Elections in the District have been handicapped by faulty voting machines, inadequate polling staff, inaccessible polling stations and delays in vote tallying. And yet it is unclear whether any of those problems will have been remedied by the time the District holds its next major election in six months. These are the concerns held by D.C. Council member Kenyan R. McDuffie and a handful of other close observers of the city’s election process who say the D.C. Board of Elections appears to have made no clear progress toward fixing its long-standing problems ahead of the June primary contests or addressed how the board has managed millions of dollars in federal funds. As of last week, a full month after board members testified before the D.C. Council that they were unaware of how much new voting machines would cost, the board still had not determined whether it can afford to purchase new ones or whether it will lease them. The potential lengthiness of the city’s procurement process also raises the question of whether the board will have enough time to test the machines and train election workers, if it does acquire new ones.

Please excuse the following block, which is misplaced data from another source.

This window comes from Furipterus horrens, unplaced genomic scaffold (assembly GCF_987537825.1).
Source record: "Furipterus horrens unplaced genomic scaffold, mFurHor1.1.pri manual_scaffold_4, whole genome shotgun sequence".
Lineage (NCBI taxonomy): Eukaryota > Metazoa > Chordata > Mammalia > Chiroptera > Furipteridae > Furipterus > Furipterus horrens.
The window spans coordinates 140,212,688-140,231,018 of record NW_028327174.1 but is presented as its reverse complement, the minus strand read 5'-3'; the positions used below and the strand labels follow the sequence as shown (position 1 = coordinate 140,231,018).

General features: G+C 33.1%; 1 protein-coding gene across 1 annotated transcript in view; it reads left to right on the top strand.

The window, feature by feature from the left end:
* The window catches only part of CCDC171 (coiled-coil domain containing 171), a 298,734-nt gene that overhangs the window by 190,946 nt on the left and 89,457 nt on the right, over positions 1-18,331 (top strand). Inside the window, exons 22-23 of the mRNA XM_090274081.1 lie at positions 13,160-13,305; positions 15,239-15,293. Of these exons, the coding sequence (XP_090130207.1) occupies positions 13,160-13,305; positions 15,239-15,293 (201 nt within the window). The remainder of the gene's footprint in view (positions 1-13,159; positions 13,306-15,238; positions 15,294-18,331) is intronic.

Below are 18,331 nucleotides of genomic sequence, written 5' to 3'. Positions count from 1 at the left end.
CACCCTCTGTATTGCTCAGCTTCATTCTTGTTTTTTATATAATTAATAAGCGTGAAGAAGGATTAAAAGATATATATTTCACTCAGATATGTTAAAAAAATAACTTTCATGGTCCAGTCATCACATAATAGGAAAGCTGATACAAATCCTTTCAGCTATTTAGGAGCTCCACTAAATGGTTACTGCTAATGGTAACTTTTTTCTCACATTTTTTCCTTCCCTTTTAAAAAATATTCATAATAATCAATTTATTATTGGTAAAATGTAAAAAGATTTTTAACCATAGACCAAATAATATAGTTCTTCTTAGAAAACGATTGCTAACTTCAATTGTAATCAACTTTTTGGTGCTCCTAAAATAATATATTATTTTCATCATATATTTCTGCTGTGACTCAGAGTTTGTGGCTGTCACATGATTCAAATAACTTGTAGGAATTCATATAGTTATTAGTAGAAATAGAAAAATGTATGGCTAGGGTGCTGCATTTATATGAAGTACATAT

Last month, McDuffie appeared to grow exasperated during a Judiciary Committee hearing when board members appeared unable to provide answers to basic questions about the state of the board’s finances.
Acting board chairwoman Deborah Nichols said she had only recently become aware that the office is in possession of $4.9 million in federal funds, which could be used to purchase new voting machines — despite years of complaints from board members that they lacked the funds to do so. “We did, or at least I thought we needed funding,” Nichols said during the Judiciary Committee hearing. “It wasn’t until six to eight months ago that I really found out the magnitude of what we had.”